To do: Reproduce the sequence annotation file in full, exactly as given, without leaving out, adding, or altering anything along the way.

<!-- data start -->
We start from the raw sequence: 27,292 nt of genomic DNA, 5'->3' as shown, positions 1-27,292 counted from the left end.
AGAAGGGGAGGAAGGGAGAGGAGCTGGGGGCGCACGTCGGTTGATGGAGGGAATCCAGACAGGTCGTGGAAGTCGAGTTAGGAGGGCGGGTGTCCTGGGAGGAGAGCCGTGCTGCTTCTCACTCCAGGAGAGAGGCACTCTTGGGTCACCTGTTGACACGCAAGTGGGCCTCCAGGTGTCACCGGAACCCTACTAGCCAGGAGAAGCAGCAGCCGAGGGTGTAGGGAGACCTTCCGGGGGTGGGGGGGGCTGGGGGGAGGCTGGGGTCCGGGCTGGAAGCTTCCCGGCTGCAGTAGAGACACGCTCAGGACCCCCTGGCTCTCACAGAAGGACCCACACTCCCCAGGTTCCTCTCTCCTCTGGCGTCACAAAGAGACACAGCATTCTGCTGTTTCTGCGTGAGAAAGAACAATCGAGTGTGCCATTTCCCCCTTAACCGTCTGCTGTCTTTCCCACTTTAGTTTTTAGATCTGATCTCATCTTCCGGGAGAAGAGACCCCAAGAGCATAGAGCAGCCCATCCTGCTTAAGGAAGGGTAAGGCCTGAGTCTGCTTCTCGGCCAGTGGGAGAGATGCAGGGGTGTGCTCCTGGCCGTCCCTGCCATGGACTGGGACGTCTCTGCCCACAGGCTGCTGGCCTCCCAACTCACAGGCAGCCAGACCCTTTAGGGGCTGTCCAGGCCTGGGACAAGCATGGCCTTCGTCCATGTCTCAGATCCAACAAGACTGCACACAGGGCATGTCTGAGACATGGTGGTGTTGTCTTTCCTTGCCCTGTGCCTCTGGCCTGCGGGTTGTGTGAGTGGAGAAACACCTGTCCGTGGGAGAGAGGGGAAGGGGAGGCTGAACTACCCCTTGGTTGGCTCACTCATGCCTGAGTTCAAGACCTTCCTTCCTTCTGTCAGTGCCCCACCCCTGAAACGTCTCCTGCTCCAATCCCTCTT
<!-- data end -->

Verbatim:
We start from the raw sequence: 27,292 nt of genomic DNA, 5'->3' as shown, positions 1-27,292 counted from the left end.
AGAAGGGGAGGAAGGGAGAGGAGCTGGGGGCGCACGTCGGTTGATGGAGGGAATCCAGACAGGTCGTGGAAGTCGAGTTAGGAGGGCGGGTGTCCTGGGAGGAGAGCCGTGCTGCTTCTCACTCCAGGAGAGAGGCACTCTTGGGTCACCTGTTGACACGCAAGTGGGCCTCCAGGTGTCACCGGAACCCTACTAGCCAGGAGAAGCAGCAGCCGAGGGTGTAGGGAGACCTTCCGGGGGTGGGGGGGGCTGGGGGGAGGCTGGGGTCCGGGCTGGAAGCTTCCCGGCTGCAGTAGAGACACGCTCAGGACCCCCTGGCTCTCACAGAAGGACCCACACTCCCCAGGTTCCTCTCTCCTCTGGCGTCACAAAGAGACACAGCATTCTGCTGTTTCTGCGTGAGAAAGAACAATCGAGTGTGCCATTTCCCCCTTAACCGTCTGCTGTCTTTCCCACTTTAGTTTTTAGATCTGATCTCATCTTCCGGGAGAAGAGACCCCAAGAGCATAGAGCAGCCCATCCTGCTTAAGGAAGGGTAAGGCCTGAGTCTGCTTCTCGGCCAGTGGGAGAGATGCAGGGGTGTGCTCCTGGCCGTCCCTGCCATGGACTGGGACGTCTCTGCCCACAGGCTGCTGGCCTCCCAACTCACAGGCAGCCAGACCCTTTAGGGGCTGTCCAGGCCTGGGACAAGCATGGCCTTCGTCCATGTCTCAGATCCAACAAGACTGCACACAGGGCATGTCTGAGACATGGTGGTGTTGTCTTTCCTTGCCCTGTGCCTCTGGCCTGCGGGTTGTGTGAGTGGAGAAACACCTGTCCGTGGGAGAGAGGGGAAGGGGAGGCTGAACTACCCCTTGGTTGGCTCACTCATGCCTGAGTTCAAGACCTTCCTTCCTTCTGTCAGTGCCCCACCCCTGAAACGTCTCCTGCTCCAATCCCTCTT